The Approach is pleased to present Helene Appel’s second solo show in London.
Appel’s paintings all have a feeling of repetition, a rhythm and labour associated with the domestic realm and not usually connected to painting. The precise beauty of the rendering of the objects contrasts with the ephemeral and everyday nature of the objects themselves. The objects painted– cut onion, grains of rice, a sheet– are part of an everyday vocabulary of informal systematic handling. Processes such as the chopping of onions create a composition we regularly see but rarely pay attention to. In Appel’s work, something so overlooked and now painted with intense attention to detail brings contemplation to the abstraction. Appel is interested in the pictorial quality that these objects intrinsically have; simply by painting them, something happens that takes them away from recognizable representation.
Each object is painted to an exact scale representation, held by faint shadows only slightly off the surface of un-primed canvases. Shifting in register, from a pile of grains of rice, to a giant industrial fishing net, Appel chooses each object because of its inherent aesthetic character. With the painting of the rice there is a visual investment in concentrating on the quality of each grain and recognizing what happens between them. These are not still-lifes in the traditional sense, the aerial perspectival visual description challenges the conventional representation and makes the painting more akin to a readymade or an abstract painting. Appel’s approach to the shifting scale and way the paintings are placed around the gallery also emphasises this conceptual quality. Her intention is not to deceive the eye with paint, but for the paintings to evoke the presence of the object.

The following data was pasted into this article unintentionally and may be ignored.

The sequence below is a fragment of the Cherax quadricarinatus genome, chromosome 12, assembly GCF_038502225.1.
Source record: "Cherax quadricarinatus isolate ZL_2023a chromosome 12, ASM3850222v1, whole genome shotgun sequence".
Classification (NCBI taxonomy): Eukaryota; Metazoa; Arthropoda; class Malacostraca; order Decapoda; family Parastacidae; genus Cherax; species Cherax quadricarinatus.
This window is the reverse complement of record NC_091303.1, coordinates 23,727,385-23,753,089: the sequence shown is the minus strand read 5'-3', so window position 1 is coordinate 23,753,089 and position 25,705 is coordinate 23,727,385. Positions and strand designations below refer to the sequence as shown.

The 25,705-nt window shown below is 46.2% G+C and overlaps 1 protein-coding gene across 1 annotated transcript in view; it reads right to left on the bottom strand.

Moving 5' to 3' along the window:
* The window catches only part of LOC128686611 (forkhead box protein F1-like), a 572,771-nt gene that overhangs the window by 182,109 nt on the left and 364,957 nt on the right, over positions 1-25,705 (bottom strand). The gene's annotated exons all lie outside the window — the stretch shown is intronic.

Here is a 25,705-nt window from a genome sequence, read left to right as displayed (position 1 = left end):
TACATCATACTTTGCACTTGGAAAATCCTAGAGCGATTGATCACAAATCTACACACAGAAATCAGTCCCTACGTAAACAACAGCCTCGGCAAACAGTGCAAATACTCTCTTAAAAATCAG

This ‘objectness’ manifests itself both in Appel’s choice of subject matter and handling of materials – the fishing net has the visual quality of the water it inhabits, fluidly moving and stretching across its surface. The grid like structure creates a reference to op art and its illusionary entanglement, but also to the way a net functions. The canvas that the chopped onion paintings are painted on become surrogates, visually taking the place of the ‘Chopping Board’. In the two large-scale puddle paintings the surface of the raw canvas fabric creates the background to the puddle, the resin on the surface replicates the water itself, sitting just above the ground, with painted rocks caught in the space in between and reflections shimmering across the surface.
Helene Appel was born in Karlsruhe, Germany (1976). She studied in Hamburg before moving to London and graduating from The Royal College of Art in 2006. Recent solo shows include: Der Vorschuss, Luis Campaña, Berlin, Germany (2009); Anna-Catharina Gebbers | Bibliothekswohnung, Berlin (2007). Recent group shows include: The Library of Babel, curated by Anna-Catharina Gebbers, 176 Project Space, London, UK (2010); Augentäuschung, Kunsthalle Wilhelmshaven, Germany (2010); Beating The Bounds, Art Now, curated by Lizzie Carey-Thomas and Clarrie Wallis, Tate Britain, London (2009).
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